2.3 EEG tfBCI experiment protocol

In the BCI experiments, EEG signals were captured with a portable EEG amplifier system g.USBamp by g.tec Medical Instruments GmbH, Austria. Sixteen active wet EEG electrodes were used to capture brain waves with event related potentials (ERP) with attentional modulation elucidated by the so-called “aha” or P300 response [17]. The EEG electrodes were attached to the head locations Cz, CPz, P3, P4, C3, C4, CP5, CP6, P1, P2, POz, C1, C2, FC1, FC2, and FCz, as in the 10/10 intentional system [3]. A reference electrode was attached to the left mastoid and a ground electrode to the forehead at FPz position. No electromagnetic or electromyographic (EMG) interference was observed from the moving joystick. Details of the EEG experiment protocol are summarized in Table 2.

The EEG signals were recorded and preprocessed by a BCI2000-based application [14], using a stepwise linear discriminant analysis (SWLDA) classifier [7] with features drawn from the 0−800 ms ERP interval. The sampling rate was set to 256 Hz, the high-pass filter to 0.1 Hz, and the low-pass filter to 40 Hz. The ISI was 300 ms for advanced and 400 ms for naive users. The longer ISI for naive users was chosen in order to reduce the difficulty of the experiment for the beginners. Each tactile-force stimulus duration was set to 100 ms for the both experiment user groups.

Instructions to the user about which tactile-force stimulus direction to attend to were presented visually, as in the previous psychophysical experiments, using the MAX 6 program (see Fig. 1). Each target was presented 10 times in a random series with the remaining 30 non-targets in a single intended direction classification step. A procedure of ten single ERP responses averaging was used in order to enhance the P300 response in noisy EEG [7, 14], which is a common practice for enhancing the BCI classification accuracy, yet lowering significantly the interface speed.

3 Results

This section presents and discusses results that we obtained in the psychophysical and in the online tfBCI experiments. The very encouraging results obtained in the psychophysical and tfBCI paradigm experiments support the proposed concept of the tactile-force modality.

3.1 Tactile-force psychophysical experiment results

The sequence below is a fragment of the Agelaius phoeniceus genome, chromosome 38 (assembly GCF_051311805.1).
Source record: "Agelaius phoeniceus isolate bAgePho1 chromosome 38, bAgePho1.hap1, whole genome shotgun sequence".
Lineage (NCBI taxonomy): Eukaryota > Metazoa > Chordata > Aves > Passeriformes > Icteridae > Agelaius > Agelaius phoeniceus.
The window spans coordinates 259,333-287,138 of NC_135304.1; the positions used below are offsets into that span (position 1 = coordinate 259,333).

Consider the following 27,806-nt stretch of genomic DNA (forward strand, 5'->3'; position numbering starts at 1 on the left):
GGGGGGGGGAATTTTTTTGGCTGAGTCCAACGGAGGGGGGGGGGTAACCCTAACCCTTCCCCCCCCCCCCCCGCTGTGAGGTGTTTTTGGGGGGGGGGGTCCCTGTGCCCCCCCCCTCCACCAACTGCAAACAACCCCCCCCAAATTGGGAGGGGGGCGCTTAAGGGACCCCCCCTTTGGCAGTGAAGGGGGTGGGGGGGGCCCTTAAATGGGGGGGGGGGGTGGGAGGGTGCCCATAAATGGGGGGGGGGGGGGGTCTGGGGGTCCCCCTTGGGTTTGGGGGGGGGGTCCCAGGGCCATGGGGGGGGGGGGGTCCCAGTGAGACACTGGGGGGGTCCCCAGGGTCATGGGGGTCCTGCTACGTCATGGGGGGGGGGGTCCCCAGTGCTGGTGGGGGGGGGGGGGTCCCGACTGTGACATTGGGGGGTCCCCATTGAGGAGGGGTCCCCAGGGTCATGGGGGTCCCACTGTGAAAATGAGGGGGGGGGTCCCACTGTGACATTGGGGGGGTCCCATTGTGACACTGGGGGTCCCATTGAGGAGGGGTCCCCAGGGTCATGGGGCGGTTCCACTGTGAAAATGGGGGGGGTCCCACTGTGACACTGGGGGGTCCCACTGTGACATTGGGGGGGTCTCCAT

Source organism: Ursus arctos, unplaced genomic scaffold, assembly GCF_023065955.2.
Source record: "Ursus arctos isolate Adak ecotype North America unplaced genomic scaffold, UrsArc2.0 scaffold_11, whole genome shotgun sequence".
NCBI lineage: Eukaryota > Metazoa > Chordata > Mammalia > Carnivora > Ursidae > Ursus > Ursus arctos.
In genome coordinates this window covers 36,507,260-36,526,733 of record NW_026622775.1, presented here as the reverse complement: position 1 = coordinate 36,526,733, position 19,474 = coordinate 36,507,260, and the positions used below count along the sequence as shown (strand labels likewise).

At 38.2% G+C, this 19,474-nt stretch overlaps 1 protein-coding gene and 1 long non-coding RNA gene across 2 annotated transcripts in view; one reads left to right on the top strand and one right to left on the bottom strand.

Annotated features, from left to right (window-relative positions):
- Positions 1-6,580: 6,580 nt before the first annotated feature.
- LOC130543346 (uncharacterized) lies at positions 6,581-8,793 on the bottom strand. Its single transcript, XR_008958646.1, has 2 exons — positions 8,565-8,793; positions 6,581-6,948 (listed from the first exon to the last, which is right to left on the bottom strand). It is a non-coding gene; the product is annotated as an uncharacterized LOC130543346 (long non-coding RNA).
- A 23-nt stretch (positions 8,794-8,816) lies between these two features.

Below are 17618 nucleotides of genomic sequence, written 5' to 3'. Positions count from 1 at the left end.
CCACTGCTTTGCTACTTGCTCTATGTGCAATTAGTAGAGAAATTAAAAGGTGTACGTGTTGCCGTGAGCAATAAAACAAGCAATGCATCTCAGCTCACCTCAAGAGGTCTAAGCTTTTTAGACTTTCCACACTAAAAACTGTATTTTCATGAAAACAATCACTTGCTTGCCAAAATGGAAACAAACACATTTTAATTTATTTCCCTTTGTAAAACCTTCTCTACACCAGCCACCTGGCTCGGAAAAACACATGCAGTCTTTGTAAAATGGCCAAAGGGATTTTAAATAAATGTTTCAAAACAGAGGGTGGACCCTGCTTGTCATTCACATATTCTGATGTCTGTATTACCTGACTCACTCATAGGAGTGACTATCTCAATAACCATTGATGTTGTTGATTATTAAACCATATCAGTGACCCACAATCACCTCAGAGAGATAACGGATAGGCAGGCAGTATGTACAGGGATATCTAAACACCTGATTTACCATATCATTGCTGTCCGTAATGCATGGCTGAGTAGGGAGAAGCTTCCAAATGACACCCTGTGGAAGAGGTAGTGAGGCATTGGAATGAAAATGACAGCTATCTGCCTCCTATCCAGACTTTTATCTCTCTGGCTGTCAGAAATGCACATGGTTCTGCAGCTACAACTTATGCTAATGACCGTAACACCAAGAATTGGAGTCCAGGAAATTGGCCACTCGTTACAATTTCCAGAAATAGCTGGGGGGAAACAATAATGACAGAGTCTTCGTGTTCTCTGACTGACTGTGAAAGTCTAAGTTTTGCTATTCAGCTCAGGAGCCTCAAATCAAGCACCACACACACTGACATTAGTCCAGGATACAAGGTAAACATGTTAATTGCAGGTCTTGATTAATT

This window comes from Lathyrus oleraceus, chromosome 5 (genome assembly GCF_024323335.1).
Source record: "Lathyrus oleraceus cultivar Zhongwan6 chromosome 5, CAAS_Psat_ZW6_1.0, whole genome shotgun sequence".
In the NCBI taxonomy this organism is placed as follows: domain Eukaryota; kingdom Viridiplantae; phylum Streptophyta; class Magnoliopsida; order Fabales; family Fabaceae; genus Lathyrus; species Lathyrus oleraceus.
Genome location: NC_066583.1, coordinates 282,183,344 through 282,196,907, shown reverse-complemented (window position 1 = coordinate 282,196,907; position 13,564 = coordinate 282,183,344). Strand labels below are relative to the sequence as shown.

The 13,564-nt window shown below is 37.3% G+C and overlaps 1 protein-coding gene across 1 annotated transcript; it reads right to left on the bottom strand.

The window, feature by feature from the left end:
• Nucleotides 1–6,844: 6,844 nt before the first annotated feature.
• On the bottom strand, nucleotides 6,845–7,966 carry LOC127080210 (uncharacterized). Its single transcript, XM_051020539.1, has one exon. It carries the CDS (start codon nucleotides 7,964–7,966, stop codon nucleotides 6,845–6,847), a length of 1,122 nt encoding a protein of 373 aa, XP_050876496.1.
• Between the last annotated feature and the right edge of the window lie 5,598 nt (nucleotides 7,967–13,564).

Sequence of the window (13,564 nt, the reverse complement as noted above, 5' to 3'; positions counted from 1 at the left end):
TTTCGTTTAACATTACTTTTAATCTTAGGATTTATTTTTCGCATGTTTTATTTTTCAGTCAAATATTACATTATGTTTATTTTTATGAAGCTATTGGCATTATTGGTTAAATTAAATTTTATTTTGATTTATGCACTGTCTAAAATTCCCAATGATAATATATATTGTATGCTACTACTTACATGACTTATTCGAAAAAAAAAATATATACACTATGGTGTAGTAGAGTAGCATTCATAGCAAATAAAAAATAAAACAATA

The psychophysical experiment accuracy results are summarized in Table 3, depicted in the form of a confusion matrix in Fig. 2, and as response time distributions plots in Fig. 3, where the median response times and the interquartile ranges are depicted for each direction (see also Fig. 1 for the directions).
Table 3

Advanced and naive user psychophysical experiment accuracy results (note, this is not a case of binary accuracy, but one with a theoretical chance level of 25 %) in the tactile-force interface task. The accuracy results are not significantly different within or between the user groups

Advanced users

North

East

South

West

Average

#1

95.0 %

95.0 %

100.0 %

100.0 %

97.5 %

#2

95.2 %

100.0 %

100.0 %

100.0 %

98.8 %

#3

85.0 %

95.0 %

90.0 %

95.0 %

91.3 %

#4

100.0 %

100.0 %

100.0 %

100.0 %

100.0 %

#5

100.0 %

100.0 %

100.0 %

100.0 %

100.0 %

#6

95.2 %

100.0 %

100.0 %

100.0 %

98.8 %

#7

100.0 %

100.0 %

100.0 %

95.0 %

97.5 %

Overall advanced users

    

97.7 %

Naive users

North

East

South

West

Average

#1

100.0 %

100.0 %

90.0 %

95.0 %

96.3 %

#2

95.0 %

90.0 %

95.0 %

100.0 %

95.0 %

#3

90.0 %

95.0 %

90.0 %

100.0 %

93.8 %

#4

100.0 %

90.0 %

75.0 %

80.0 %

86.3 %

#5

100.0 %

90.0 %

100.0 %

100.0 %

97.5 %

Overall naive users

    

93.8 %

Fig. 2

Tactile-force interface psychophysical experiment results in the form of confusion matrices of the grand mean average user accuracies of the advanced (a) and naive (b) user groups, respectively. The rows in the above matrices denote the instructed targets and the columns denote the user responses. A diagonal of the matrix represents the correct response, while the off-diagonal values indicate user errors. The last column summarizes missed responses in experiments. Numerical percentage values represent response accuracies. In the experiments conducted, the mean errors were marginal (below three percent). There were also no systematic errors observed (common mistakes between pairs of patterns), which further validates the tactile-force stimulus design

Fig. 3

Distribution plots of the tactile-force psychophysical experiment response time distributions of the four joystick directions North, East, South and West by advanced (a) and naive (b) user groups. The differences between the medians were not significant (as tested with a pairwise Wilcoxon rank sum statistical test) with either of the two user groups. Significant differences (p ≪ 0.001) were observed between the two user groups, as tested with the same Wilcoxon method. The red lines depict response time interquartile ranges of the response time distributions. The outer shapes of each of the plots (colored bar widths) depict the response distributions (number of responses within each time bin)